A Monarch Journey

By Sarah Sortum, Calamus Outfitters / Switzer Ranch and Nature Reserve

Monarch butterflies make an amazing migratory journey from northern U.S. states to Mexico. The sojourn these delicate creatures make through a variety of eco-regions, weather, and terrain is certainly a journey worth telling. However, this is not that story. This is a personal journey, led by monarchs.

monarchs2I wasn’t looking for…well, anything. Not even monarchs. But they found me. Riding back from moving cattle my father and I ambled into a rabble of them. Like any self-respecting American I immediately grabbed my smartphone to attempt a video. Disappointingly, the majority of the flutter didn’t show on my screen. However, I was inspired. I felt compelled to capture the beauty of these travelers.

The next day I armed myself with my best camera and a map of central Nebraska’s Butterfly Byway.  With over a dozen certified gardens on the map, I was confident of finding and securing the perfect monarch shot. I could almost see my name becoming synonymous with other great Nebraska nature photographers; Forsberg, Sartore….Sortum. Oh, the anticipation was sweet!
The gardens featured in the Butterfly Byway proved themselves by hosting kaleidoscopes of butterflies and other pollinators. Thrilled with my new-found talents as top-nature (pollinators in particular) photographer, I reveled in the uniqueness of the gardens that shared a common purpose — supporting pollinator populations. The gardens are both rural and urban (if you can call small-town Nebraska urban). They grace the front of court houses, shine in village parks, and welcome visitors to private homes and businesses. And yes, the monarchs were there. I was snapping shots with religious fervor while imagining my first pollinator-themed debut. monarchs3

I returned home and eagerly transferred the photos onto my computer. Oops, the first few photos seemed a bit wobbly (just warming up). Hmmm, the next seem slightly out of focus. Wait a minute, that one isn’t even a monarch (how did I miss that?). Ugh, they look so far away, so unimpressive, so under-photographed. The photos on my screen belied my entire day! I had seen beautiful gardens with magical monarchs and came away with, let’s face it, blurry bugs.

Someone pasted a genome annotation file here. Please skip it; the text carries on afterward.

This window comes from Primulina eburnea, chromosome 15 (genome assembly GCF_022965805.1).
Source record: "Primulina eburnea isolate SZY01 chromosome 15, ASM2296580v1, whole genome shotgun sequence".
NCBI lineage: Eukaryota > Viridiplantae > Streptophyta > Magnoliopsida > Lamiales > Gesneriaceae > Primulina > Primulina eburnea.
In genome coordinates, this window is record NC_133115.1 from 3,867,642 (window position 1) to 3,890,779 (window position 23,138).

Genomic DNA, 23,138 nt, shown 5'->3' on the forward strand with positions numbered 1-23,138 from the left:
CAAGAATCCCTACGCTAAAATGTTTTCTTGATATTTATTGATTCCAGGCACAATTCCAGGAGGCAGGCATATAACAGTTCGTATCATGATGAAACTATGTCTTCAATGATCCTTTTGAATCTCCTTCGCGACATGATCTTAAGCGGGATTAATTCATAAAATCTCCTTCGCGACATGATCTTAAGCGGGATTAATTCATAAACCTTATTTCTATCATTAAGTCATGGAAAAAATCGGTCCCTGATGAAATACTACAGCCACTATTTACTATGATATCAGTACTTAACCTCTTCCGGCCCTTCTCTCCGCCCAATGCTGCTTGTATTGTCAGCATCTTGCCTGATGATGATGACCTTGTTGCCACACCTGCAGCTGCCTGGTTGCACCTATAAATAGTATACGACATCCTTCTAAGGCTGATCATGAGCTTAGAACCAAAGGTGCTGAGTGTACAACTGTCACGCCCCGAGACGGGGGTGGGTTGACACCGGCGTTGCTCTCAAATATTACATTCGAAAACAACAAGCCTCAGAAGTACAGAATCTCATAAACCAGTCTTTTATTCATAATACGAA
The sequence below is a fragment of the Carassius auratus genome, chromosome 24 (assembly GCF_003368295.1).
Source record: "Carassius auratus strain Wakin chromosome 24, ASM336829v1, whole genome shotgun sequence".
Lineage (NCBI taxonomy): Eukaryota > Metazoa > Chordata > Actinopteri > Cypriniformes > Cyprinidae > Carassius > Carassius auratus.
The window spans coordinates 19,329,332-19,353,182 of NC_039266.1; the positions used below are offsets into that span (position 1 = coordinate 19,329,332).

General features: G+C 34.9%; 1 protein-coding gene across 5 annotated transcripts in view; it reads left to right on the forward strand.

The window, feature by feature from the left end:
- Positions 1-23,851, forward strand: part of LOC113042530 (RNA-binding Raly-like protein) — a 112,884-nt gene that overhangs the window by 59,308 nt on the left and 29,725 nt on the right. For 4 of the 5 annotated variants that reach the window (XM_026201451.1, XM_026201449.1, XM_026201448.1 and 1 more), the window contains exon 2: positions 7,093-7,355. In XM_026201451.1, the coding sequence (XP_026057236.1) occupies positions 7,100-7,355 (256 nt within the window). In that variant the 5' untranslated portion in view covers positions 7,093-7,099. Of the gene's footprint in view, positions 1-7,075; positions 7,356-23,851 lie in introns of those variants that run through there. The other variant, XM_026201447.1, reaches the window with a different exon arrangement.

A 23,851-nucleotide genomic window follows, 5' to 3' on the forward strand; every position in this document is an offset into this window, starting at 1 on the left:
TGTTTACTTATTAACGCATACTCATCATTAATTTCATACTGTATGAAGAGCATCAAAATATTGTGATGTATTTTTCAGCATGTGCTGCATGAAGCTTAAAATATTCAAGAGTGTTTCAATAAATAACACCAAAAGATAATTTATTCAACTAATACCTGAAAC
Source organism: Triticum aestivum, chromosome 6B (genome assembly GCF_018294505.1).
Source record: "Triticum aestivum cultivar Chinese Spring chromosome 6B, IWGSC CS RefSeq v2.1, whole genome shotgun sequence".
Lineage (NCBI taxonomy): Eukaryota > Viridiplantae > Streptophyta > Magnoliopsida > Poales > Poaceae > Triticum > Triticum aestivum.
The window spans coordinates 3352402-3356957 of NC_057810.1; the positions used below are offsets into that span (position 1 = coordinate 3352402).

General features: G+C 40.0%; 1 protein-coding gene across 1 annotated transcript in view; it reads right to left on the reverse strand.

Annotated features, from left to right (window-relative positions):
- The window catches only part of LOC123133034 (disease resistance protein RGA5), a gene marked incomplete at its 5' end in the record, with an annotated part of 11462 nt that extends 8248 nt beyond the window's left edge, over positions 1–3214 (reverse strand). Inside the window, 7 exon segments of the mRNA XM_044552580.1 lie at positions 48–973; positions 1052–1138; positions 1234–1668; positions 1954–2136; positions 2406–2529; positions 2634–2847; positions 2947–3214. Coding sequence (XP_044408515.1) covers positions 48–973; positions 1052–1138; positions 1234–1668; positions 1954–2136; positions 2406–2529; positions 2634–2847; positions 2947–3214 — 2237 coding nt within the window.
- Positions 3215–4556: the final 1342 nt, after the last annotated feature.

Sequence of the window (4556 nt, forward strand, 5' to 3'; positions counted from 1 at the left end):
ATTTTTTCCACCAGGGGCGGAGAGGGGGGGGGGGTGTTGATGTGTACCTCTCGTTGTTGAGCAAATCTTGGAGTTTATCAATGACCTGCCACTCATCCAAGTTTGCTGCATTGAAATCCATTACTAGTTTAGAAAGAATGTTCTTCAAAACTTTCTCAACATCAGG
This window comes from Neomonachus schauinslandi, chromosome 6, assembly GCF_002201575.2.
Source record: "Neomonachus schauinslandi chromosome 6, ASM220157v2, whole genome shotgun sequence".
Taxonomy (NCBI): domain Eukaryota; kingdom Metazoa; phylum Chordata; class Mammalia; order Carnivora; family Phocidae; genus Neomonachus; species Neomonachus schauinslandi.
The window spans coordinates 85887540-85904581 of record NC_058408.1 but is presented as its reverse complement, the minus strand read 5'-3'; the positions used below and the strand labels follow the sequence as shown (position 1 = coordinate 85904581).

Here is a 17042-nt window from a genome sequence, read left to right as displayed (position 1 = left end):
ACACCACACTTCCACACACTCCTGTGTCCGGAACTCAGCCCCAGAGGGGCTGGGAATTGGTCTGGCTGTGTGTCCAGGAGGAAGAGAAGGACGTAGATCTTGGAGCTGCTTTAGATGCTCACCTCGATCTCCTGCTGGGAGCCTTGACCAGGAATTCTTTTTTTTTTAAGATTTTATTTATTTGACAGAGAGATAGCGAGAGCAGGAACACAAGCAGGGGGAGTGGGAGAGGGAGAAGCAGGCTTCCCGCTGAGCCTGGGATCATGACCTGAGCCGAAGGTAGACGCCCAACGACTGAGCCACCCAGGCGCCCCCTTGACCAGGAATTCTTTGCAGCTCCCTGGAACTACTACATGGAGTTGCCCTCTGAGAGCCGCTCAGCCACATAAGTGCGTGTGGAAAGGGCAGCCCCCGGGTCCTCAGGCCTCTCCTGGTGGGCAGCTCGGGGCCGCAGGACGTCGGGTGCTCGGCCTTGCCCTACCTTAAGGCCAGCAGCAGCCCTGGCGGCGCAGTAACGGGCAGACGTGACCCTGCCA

No matter, I can learn from my mistakes. I will not give up! A few days later I found my second chance at becoming a top pollinator photographer (I coined a new term for myself; polli-grapher, a superhero-esk truth seeking photographer of pollinators). My 9-year-old son accompanied me on my conquest. We found a line of cedars and began stealthily walking. The hunt was on.

monarchs4Soon the swarm reacted to our footsteps and I sprang into polli-grapher mode. The angles, shadows, and quick movements of my prey soon began to frustrate me. I MUST get the perfect shot! My manic concentration was interrupted by my son. “Mom, look.” “I am,” I curtly replied. “No, Mom. LOOK!!” I lowered my camera and looked up. Hundreds of monarchs were creating a brilliant stained glass window effect against the crystal clear sky all around us. We were both speechless, drinking it in. Silent beauties, they seemed to caress the slightest breeze with their delicate brilliance. It was a timeless moment, indescribable and unforgettable.

As we stood mesmerized, my other senses became aware. The deep, sweet earthy aromas, the comforting quiet, the crisp air all intertwined with the monarch display. I realized that this was my perfect shot. It would never be captured by a camera or words. Rather, it was captured in my son’s wide eyes and gaping mouth, in his unabashed amazement. As our eyes slowly met we both giggled with delight, playmates in this magical monarch land.

I gave up my dream of becoming Nebraska’s great polli-grapher, content to leave that to the true talents our state boasts. But I gained valuable lessons. The monarchs reminded me to slow down, share the moments and soak in the experience. Beauty is everywhere. Sometimes we just need the lens of a child, instead of a camera, to remind us.

Monarchs on cedar